Quick Take

A transport strike in Telangana that needlessly boiled over

| Updated on October 21, 2019 Published on October 21, 2019

A file photo of a bus depot in Hyderabad. Employees of the Telangana State Road Transport Corporation, led by the Telangana Mazdoor Union, began an indefinite strike on October 5 Nagara Gopal

The KCR government could have sorted out the agitation with negotations

One of the signs of good governance is to be accommodative where required, without viewing it as a loss of face. Telangana Chief Minister K Chandrashekar Rao, as tough and assertive a leader as any other on today’s political stage, has not displayed flexibility in dealing with the 50,000 striking employees of the Telangana State Road Transport Corporation. In the process, most TSRTC services have been suspended since October 5, when the employees went on strike demanding parity of pay scales with State government employees and health insurance benefits, among other similar demands. KCR has argued that he will not succumb to ‘blackmail’— in other words, their striking work during the festive season. He has a point, but protests cannot be wished out of existence in a democracy. His contention that the employees have lost their jobs by not reporting to work since October 6, the deadline issued by him, seems peremptory, overblown and legally shaky.

 

However, KCR’s lack of sympathy for the striking staff is not without economic merit. The State Budget presented in September reveals strained finances, with the total expenditure for 2019-20, pegged at ₹1.46 lakh crore, being 9.1 per cent lower than the revised estimate for 2018-19. The projected receipts of the State for this year, at ₹1.13 lakh crore, are 10 per cent lower than the revised estimates for 2018-19. His allocations towards agriculture — thanks to Rythu Bandhu — social welfare and nutrition have increased sharply. He seems intent on directing funds towards rural development and welfare, rather to the organised sector.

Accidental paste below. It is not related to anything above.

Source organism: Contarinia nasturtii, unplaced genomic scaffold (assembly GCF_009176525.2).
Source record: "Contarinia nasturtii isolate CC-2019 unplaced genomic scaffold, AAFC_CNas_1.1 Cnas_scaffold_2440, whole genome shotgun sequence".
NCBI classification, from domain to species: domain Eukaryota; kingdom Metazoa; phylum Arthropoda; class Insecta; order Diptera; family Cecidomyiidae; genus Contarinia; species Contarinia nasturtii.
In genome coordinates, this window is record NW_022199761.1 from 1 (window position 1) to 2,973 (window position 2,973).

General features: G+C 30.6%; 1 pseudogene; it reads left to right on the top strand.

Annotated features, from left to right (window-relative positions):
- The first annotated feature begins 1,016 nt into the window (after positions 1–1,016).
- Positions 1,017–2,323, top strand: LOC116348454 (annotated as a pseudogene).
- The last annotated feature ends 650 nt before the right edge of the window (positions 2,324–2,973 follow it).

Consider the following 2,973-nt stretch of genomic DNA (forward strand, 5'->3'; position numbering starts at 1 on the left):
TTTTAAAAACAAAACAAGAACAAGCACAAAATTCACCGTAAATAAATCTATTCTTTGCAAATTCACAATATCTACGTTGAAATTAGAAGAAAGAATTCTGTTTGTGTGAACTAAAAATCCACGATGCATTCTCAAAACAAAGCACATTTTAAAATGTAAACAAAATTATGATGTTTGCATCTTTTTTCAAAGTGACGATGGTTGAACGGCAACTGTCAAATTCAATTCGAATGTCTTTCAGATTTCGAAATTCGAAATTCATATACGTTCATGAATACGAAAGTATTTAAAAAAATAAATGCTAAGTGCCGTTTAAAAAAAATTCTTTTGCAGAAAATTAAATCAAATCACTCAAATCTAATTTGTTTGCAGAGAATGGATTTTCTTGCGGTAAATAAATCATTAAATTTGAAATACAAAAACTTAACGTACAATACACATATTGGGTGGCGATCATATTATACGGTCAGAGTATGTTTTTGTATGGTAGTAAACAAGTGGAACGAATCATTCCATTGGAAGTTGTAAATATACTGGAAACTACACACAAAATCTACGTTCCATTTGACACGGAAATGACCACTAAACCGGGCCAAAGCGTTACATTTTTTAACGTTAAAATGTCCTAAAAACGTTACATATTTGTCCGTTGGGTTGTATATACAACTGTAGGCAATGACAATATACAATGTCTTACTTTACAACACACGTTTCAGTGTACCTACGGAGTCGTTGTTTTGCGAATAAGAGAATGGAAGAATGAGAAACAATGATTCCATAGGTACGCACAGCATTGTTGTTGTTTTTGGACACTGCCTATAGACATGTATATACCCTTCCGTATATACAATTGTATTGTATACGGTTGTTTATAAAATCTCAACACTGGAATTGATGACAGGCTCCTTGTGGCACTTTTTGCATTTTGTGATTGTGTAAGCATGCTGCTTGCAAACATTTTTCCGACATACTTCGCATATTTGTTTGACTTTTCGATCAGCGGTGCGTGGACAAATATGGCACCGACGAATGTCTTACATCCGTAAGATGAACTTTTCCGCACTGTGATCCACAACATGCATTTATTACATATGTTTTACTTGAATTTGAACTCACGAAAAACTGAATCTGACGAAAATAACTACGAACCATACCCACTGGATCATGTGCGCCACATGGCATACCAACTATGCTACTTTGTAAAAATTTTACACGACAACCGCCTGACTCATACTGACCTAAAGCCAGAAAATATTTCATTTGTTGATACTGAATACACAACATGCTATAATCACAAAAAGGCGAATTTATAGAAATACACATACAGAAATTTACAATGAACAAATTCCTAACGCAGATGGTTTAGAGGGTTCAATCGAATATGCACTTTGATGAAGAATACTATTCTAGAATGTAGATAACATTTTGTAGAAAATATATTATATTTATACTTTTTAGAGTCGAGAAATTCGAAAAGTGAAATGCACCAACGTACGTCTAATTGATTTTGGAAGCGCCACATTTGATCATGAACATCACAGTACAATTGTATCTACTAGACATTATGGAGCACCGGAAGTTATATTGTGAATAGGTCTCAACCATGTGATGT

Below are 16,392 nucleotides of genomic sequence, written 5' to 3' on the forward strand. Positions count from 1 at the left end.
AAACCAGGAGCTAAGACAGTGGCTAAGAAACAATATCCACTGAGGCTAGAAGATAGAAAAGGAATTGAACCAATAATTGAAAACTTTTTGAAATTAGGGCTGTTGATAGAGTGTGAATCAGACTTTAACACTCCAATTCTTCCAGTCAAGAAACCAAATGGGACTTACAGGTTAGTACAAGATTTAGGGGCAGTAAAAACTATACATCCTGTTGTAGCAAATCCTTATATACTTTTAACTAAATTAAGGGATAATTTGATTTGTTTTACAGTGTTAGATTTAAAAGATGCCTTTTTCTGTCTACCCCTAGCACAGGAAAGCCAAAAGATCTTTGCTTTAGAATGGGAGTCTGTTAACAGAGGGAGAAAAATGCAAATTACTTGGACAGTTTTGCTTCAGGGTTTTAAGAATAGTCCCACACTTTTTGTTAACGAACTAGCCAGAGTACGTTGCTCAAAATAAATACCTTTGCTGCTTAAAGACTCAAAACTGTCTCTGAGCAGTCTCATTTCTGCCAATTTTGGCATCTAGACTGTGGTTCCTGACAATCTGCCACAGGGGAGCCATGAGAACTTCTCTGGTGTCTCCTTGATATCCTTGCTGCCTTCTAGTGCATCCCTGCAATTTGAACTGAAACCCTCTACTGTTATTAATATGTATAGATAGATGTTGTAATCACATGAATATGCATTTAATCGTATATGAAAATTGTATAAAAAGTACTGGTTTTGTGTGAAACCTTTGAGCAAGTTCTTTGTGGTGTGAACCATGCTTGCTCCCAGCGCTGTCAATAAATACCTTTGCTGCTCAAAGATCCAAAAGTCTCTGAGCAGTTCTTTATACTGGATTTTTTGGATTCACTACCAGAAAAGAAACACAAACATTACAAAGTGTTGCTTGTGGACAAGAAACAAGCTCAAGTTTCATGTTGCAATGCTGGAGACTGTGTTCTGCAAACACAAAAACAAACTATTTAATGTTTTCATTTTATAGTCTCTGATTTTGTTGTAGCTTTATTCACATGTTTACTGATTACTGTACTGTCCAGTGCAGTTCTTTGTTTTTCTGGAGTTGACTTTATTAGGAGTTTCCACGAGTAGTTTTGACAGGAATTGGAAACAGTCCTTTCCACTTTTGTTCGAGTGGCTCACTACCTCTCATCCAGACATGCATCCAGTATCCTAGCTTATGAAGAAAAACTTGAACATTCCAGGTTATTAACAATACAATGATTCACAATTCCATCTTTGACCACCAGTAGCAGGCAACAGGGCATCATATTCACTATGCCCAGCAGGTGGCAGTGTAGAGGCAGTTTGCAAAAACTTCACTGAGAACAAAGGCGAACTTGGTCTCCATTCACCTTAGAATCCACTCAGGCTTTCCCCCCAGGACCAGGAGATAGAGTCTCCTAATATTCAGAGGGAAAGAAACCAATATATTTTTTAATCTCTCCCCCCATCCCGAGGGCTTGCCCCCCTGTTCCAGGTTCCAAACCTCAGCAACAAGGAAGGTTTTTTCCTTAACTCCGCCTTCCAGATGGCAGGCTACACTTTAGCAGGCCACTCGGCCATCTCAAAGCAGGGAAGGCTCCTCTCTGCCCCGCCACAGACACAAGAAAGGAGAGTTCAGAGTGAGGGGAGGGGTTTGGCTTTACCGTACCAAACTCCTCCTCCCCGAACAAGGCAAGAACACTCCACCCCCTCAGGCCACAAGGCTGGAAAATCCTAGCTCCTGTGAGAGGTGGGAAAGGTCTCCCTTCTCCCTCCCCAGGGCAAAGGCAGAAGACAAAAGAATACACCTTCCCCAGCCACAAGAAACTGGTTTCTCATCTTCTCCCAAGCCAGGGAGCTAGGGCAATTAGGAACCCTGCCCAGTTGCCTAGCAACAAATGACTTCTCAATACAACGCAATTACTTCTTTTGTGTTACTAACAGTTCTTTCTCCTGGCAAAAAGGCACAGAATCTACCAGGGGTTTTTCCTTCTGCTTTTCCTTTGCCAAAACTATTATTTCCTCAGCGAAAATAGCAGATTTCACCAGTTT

In this scheme of things, the argument put forth by the striking employees that the KCR government intends to privatise TSRTC may not be baseless. It is, however, desirable to break up the Corporation into a number of entities, as Karnataka has done with its RTC. The city services should be under a separate entity. The privatisation of transport services, unless well regulated, can lead to unhappy outcomes such as a rise in accidents, and unruly driving and behaviour.

It remains to be seen whether KCR’s show of toughness works for him politically — even in this era of muscular politics. The High Court has rapped the government for not negotiating with the employees. Without taking away from his administrative acumen and socio-economic vision, his governance betrays a democracy deficit that needs to be corrected.

Published on October 21, 2019
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